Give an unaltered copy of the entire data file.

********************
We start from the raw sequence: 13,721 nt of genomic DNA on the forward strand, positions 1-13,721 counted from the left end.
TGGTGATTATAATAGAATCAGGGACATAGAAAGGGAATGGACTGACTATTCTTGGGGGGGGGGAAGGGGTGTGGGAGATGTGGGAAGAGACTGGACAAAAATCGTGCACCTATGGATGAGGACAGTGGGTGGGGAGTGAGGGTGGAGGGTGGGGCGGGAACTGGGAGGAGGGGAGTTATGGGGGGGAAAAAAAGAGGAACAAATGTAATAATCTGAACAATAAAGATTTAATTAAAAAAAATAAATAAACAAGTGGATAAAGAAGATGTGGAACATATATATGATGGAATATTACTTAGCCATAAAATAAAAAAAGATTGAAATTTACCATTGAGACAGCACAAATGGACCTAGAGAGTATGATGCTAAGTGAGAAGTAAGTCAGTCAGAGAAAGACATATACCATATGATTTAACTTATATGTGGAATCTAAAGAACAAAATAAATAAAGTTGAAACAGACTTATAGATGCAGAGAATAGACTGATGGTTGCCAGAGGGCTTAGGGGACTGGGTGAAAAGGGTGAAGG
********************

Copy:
We start from the raw sequence: 13,721 nt of genomic DNA on the forward strand, positions 1-13,721 counted from the left end.
TGGTGATTATAATAGAATCAGGGACATAGAAAGGGAATGGACTGACTATTCTTGGGGGGGGGGAAGGGGTGTGGGAGATGTGGGAAGAGACTGGACAAAAATCGTGCACCTATGGATGAGGACAGTGGGTGGGGAGTGAGGGTGGAGGGTGGGGCGGGAACTGGGAGGAGGGGAGTTATGGGGGGGAAAAAAAGAGGAACAAATGTAATAATCTGAACAATAAAGATTTAATTAAAAAAAATAAATAAACAAGTGGATAAAGAAGATGTGGAACATATATATGATGGAATATTACTTAGCCATAAAATAAAAAAAGATTGAAATTTACCATTGAGACAGCACAAATGGACCTAGAGAGTATGATGCTAAGTGAGAAGTAAGTCAGTCAGAGAAAGACATATACCATATGATTTAACTTATATGTGGAATCTAAAGAACAAAATAAATAAAGTTGAAACAGACTTATAGATGCAGAGAATAGACTGATGGTTGCCAGAGGGCTTAGGGGACTGGGTGAAAAGGGTGAAGG